Software's 'stack wars'

Software companies used to sell on features. Now it's "stacks," or soup-to-nuts offerings.

To move ahead, big software companies are reaching back to a familiar strategy: offering customers a soup-to-nuts "stack" of software products.

It's an old approach revised for new competition. The idea is to increase sales by offering everything from an operating system to database software and business applications. IBM has for years followed that model, selling everything from hardware to software and services to put all of the pieces together. More recently Microsoft has sought to offer one-stop shopping for software buyers, as have Oracle and SAP.

It's a switch from just a few years ago, when the software industry's "best-of-breed" notion was all the rage. Back then, companies were advised to assemble an "all-star" lineup of products from category leaders, picking and choosing the best products based on features, no matter which company wrote the software.

But shifting economics, industry consolidation and dwindling profits have changed that. Now, big software companies, hoping to keep a greater share of software profits, are building and marketing comprehensive product stacks.

Just this week, Oracle CEO Larry Ellison that he would "like to have a complete stack." Oracle makes billions of dollars selling databases and business applications. In recent years, the company has bought up many other companies, including rivals like PeopleSoft and Siebel Systems.

"We're missing an operating system. You could argue that it makes a lot of sense for us to look at distributing and supporting Linux," Ellison told the newspaper.

Red Hat's acquisition of JBoss last week added an open-source wrinkle to an ongoing competition among companies to build all-encompassing product lineups. The company now offers a broader range of big-system software.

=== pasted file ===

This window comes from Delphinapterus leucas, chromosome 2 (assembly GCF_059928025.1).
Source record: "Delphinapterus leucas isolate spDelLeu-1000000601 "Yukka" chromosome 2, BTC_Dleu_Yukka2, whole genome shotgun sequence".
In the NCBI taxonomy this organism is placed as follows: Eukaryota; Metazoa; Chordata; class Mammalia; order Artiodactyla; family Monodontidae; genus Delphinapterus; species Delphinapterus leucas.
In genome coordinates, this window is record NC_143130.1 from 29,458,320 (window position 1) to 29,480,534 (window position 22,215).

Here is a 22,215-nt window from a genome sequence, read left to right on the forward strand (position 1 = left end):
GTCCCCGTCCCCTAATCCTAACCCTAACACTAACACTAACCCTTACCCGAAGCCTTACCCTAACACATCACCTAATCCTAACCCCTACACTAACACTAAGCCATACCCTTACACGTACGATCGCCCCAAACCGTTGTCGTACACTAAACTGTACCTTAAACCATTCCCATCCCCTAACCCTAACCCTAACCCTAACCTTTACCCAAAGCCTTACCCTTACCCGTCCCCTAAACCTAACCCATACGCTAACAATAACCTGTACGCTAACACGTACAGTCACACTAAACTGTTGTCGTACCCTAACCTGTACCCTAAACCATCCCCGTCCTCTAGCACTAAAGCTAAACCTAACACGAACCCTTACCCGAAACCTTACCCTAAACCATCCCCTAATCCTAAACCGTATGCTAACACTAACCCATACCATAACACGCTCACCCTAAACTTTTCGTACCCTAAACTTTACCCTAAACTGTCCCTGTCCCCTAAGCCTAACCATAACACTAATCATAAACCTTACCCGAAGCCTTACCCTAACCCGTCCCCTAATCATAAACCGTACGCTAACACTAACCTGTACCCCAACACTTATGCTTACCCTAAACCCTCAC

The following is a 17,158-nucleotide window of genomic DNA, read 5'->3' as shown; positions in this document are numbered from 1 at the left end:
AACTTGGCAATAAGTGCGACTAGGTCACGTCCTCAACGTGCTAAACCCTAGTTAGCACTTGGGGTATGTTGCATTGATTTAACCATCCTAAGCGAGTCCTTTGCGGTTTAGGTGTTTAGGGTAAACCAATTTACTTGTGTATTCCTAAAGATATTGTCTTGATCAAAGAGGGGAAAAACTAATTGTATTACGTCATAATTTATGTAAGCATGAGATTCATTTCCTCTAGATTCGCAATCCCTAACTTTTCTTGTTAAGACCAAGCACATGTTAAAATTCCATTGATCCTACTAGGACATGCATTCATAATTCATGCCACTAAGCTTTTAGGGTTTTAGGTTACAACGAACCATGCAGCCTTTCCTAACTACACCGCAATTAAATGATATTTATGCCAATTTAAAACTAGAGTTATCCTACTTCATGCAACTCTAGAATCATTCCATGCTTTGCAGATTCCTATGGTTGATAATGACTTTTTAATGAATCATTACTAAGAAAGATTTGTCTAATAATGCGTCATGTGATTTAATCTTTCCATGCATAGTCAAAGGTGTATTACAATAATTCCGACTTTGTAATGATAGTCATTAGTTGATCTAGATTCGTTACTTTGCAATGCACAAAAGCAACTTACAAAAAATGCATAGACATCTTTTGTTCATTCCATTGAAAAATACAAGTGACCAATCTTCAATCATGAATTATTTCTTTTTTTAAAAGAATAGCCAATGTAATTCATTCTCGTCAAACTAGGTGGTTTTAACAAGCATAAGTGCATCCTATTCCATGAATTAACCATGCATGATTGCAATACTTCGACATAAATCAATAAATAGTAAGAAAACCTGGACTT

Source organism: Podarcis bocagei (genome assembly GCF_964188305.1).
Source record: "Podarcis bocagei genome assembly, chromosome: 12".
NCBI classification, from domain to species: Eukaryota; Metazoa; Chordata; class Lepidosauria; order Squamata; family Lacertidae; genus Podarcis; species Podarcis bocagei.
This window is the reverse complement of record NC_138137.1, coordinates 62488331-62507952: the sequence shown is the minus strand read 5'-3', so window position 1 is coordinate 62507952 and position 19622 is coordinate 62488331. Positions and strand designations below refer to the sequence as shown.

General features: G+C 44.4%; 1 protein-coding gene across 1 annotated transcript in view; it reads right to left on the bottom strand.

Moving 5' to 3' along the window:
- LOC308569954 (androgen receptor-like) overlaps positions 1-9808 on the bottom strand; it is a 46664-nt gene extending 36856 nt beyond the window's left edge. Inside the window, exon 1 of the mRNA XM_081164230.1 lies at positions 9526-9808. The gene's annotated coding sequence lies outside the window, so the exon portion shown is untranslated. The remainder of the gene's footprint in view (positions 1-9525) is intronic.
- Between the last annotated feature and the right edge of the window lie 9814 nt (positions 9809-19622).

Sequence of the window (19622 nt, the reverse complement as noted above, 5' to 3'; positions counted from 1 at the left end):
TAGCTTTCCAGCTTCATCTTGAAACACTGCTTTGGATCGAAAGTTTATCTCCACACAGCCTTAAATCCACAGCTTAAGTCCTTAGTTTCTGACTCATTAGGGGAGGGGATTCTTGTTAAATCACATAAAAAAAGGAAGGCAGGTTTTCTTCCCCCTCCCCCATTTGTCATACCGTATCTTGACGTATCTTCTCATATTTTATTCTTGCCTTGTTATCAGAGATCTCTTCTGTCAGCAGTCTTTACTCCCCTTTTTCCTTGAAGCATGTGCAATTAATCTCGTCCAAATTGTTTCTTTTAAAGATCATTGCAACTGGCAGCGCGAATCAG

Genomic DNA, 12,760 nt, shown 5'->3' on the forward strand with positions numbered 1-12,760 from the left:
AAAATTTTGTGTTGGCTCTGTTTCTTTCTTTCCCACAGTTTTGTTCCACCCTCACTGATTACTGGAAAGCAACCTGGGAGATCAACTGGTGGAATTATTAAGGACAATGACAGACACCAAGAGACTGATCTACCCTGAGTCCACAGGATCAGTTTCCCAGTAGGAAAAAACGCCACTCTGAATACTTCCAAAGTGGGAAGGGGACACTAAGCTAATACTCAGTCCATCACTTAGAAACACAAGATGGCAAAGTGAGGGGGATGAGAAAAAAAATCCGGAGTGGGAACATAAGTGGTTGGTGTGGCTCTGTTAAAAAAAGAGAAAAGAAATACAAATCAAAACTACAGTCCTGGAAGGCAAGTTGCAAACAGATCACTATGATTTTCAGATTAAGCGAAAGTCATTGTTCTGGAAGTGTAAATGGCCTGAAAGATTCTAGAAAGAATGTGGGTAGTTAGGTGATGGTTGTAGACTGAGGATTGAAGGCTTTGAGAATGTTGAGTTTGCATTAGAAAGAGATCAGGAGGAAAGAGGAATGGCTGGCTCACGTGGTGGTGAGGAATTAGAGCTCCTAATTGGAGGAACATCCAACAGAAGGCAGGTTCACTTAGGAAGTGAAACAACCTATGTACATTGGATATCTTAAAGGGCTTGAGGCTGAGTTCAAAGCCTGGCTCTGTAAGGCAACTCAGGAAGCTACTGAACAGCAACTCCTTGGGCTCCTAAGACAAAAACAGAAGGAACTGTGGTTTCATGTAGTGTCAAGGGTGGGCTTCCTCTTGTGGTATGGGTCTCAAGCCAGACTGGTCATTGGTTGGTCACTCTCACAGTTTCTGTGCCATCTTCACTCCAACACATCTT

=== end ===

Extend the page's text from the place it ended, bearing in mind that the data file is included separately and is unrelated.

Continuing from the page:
So why the newfound love for the stack sell? By offering a broad product set, software companies can maximize revenue from existing customers and maintain control over product development. Customers get "one throat to choke" for product support and better integration--long the bane of big companies attempting to assemble their IT departments from a hodgepodge of components.

The strategy makes perfect sense--for the software companies. "This is all about control," said Forrester Research analyst John Rymer. "Oracle will sell you an all-you-can-eat license...then capture the maintenance revenue--which is almost pure profit--and then you got access to the customer for up-selling and all the growth potential."

Following a multibillion-dollar buying spree, Oracle has assembled a wide range of applications to complement its giant database business and growing middleware line.

Microsoft, IBM and SAP have similar stack strategies. Microsoft covers the broadest ground in terms of products, while IBM and SAP, like Oracle, have some holes.

How software makers stack up
 Business AppsMiddlewareDatabaseManage- mentOperating System
OracleFusion AppsFusion MiddlewareOracle 10gEnterprise Manager 
MicrosoftDynamicsWindows Server SystemSQL ServerSystems CenterWindows
IBM WebSphereDB2TivoliUnix, mainframe, others
SAPMySAP suiteNetWeaver   
Hewlett-Packard   OpenViewHP-UX
Sun Microsytems Java Enterprise SystemPostgreSQL (support) Solaris
BEA Systems WebLogic   
Red Hat JBoss  Red Hat Linux
Novell   ZenWorksNetWare, SUSE Linux

Meanwhile, hosted software providers are pursuing a similar strategy tuned for the online world. But don't use the word "stack," said CEO Marc Benioff. "The concept of a stack is outdated. Unless of course you work for a stack company," Benioff wrote in an e-mail to CNET is looking to drive revenue from third-party products that run on its AppExchange "platform" for building and running hosted applications, according to company executives.

Watch out for the lock-in
However, buying into the stack approach can be a mixed blessing for customers.

On the one hand, customers end up "locked in" to a specific vendor, depending on what products they sell, analysts said. Oracle, for example, doesn't support databases other than its own and Microsoft's products can't be swapped out for a competitor's offering.

"A significant reason for this trend is customer desire to minimize integration, upgrade, and maintenance issues among the different layers of the software stack. (Customers) also want to deal with fewer providers to ensure better pricing and accountability," Merrill Lynch analyst Kash Rangan wrote in a recent report.

On the other hand, industry consolidation and standardization have led to products from large "super platform" providers that are as good as "best of breed" products from more specialized companies, said Burton Group analyst Peter O'Kelly.

"We're getting into this battle of attrition as all (the vendors) try to move to super platforms," O'Kelly said. "It's not just more products at a discount. Now you need demonstrable synergies between the products."

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